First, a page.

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CONTRIBUTORS

OP-ED: Support emergency powers amendment to restore transparency in state government

Elizabeth Stelle
Commonwealth Foundation
In back, CEO Jennifer Englerth, left, and Vice President of Medical Services Asceline Go, right, both of Family First Health, stand by as Gov. Tom Wolf speaks to media during a visit to Family First Health in York City, Thursday, March 11, 2021. Gov. Wolf praised the health center for their diligence during the COVID-19 pandemic as well as for their efforts to get the COVID-19 vaccine to the members of the eligible and sometimes vulnerable members of the community. Dawn J. Sagert photo

For over a year, Gov. Tom Wolf has dismissed calls for transparency as he enforces restrictive emergency executive orders. His disaster declaration for COVID-19—renewed four times since last spring—has allowed him to exert a level of control like nothing our commonwealth has experienced in its 340-year history.

While hiding his decision-making process throughout the pandemic, Wolf has made limited, if any, efforts to present concrete or objective goals related to further reopening Pennsylvania’s economy or ending his emergency powers. Parents attempting to balance work and virtual schooling; businessowners struggling to keep their doors open; or those individuals suffering with isolation and loneliness are left paralyzed, unable to plan ahead or predict when life could return to normal. 

It doesn’t have to be this way. Other states are finding ways to improve transparency and provide clear benchmarks for reopening despite the crisis. Wolf’s insistence on secrecy calls into question his leadership and management of the crisis.

From AARP to the ACLU, groups with varied interests — along with elected officials in both political parties — have criticized Wolf’s refusal to release timely information, or relevant data, to justify his arbitrary restrictions on businesses, communities and even our personal lives. His administration, moreover, won’t take accountability for its actions, creating a level of uncertainty that profoundly affects the livelihoods of Pennsylvanians.

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First, the administration ceased fulfilling Right-to-Know requests when state government offices closed last March, and only begrudgingly restarted this key transparency function after an outcry from the media and a showdown with the Legislature last summer. During this time, other elected leaders from Wolf’s own party — including the attorney general, treasurer, and auditor general — continued to process public records requests from their offices.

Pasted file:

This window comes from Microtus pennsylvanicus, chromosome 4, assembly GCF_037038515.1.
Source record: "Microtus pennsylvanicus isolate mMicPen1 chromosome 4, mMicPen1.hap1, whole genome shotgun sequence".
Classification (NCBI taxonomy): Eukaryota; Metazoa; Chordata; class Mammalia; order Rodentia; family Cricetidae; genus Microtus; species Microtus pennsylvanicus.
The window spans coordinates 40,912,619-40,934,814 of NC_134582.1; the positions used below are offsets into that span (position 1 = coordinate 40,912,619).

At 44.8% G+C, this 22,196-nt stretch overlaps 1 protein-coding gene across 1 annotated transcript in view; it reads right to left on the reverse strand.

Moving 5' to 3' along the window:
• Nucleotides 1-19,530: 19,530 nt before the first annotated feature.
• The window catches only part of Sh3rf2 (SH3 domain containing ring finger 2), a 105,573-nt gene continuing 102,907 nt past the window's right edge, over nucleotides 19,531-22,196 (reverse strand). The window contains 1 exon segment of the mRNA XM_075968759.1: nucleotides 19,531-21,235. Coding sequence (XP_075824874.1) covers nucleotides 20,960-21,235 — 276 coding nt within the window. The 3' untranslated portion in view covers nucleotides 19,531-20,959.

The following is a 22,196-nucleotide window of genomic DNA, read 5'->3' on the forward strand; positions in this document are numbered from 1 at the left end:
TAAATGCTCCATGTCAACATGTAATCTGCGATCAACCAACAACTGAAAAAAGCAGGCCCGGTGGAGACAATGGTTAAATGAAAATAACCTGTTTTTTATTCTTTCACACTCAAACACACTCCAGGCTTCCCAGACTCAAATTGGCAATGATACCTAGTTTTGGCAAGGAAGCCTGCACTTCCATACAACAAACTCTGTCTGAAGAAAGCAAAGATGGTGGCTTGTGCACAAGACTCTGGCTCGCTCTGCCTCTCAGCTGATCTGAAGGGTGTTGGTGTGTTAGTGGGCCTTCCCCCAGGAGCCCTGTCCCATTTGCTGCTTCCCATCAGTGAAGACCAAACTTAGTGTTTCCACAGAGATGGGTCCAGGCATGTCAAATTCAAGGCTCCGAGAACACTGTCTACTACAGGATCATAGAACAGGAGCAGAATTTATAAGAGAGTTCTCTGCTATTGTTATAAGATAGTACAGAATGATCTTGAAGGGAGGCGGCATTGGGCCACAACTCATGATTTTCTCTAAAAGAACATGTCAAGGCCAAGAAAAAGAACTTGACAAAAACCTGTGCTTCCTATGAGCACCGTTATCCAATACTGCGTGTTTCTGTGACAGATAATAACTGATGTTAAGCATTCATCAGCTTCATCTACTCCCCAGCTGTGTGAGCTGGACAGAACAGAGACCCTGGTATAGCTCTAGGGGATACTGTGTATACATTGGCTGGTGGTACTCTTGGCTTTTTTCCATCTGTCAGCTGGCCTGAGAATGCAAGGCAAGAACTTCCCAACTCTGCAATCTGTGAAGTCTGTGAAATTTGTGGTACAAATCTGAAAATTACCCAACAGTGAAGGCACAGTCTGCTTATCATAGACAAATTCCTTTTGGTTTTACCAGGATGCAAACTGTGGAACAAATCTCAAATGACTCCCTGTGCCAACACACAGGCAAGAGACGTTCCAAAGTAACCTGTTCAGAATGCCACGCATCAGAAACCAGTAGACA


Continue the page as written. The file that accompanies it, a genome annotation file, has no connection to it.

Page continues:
When government officials exercise extraordinary authority over citizens’ daily lives, they must uphold and even expand transparency measures. But to this day, the Wolf administration has withheld public health data used to justify gathering restrictions and restaurant capacity. Meanwhile, the state health department has argued against public disclosure using technicalities—saying the term “data” is not properly defined, for example, and that information is protected by the 1955 Disease Control and Prevention Act.

Suffice to say, citizens and reporters aren’t buying it. The number of Right-to-Know appeals is on pace to hit 3,200 this year — a 31% increase over the prior year, according to the Office of Open Records’ executive director. In contrast, Minnesota state officials insisted that agencies continue to process open records requests and even encouraged the government to waive photocopying fees.

Meanwhile, just across the border in Ohio, Gov. Mike DeWine has presented clear and objective goals. To take one example, the state’s COVID-19 restrictions will end once Ohio reaches 50 cases per 100,000 people for two consecutive weeks. As it stands, the state is experiencing more than 175 cases per 100,000. In other words, unlike Wolf, DeWine is offering a clear, science-based goal that can help Ohioans plan for the future.

Ohio isn’t an anomaly. In Texas, reopening is under way with a provision that if COVID-19 hospitalizations in any of the state’s hospital regions rise above 15% of bed capacity for seven straight days, a county judge may authorize mitigation strategies. Again, the state is using clear, objective metrics to guide the economy’s safe reopening. It’s time, no doubt, for Wolf to give Pennsylvanians a similar sense of optimism, rather than an entrée of COVID policies that contribute to population loss. 

As Tim Sudall, a National Association for Catering and Events regional president, told PennLive, “How, after nearly of (sic) year of managing this pandemic, do we not have clear steps and metrics outlined to return businesses to full capacity?” Thanks to Wolf’s indefinite emergency powers—and ongoing restrictions—businessowners have struggled to survive the COVID era. After this past year, they deserve transparency from Pennsylvania’s governor. 

The verdict is clear: Wolf has let Pennsylvanians down. He has consistently withheld information on nursing homes, business waivers, occupancy limits, and general reopening measures. 

This spring, Pennsylvania voters can ensure this never happens again. May’s primary ballot will offer the opportunity to constitutionally limit any governor from extending emergency declaration powers without legislative approval. Our communities cannot endure an encore of state-enforced lockdowns. On May 18, Pennsylvanians should vote “Yes” on the two constitutional amendments to protect your rights and restore local control. 

— Elizabeth Stelle is the director of policy analysis at the Commonwealth Foundation.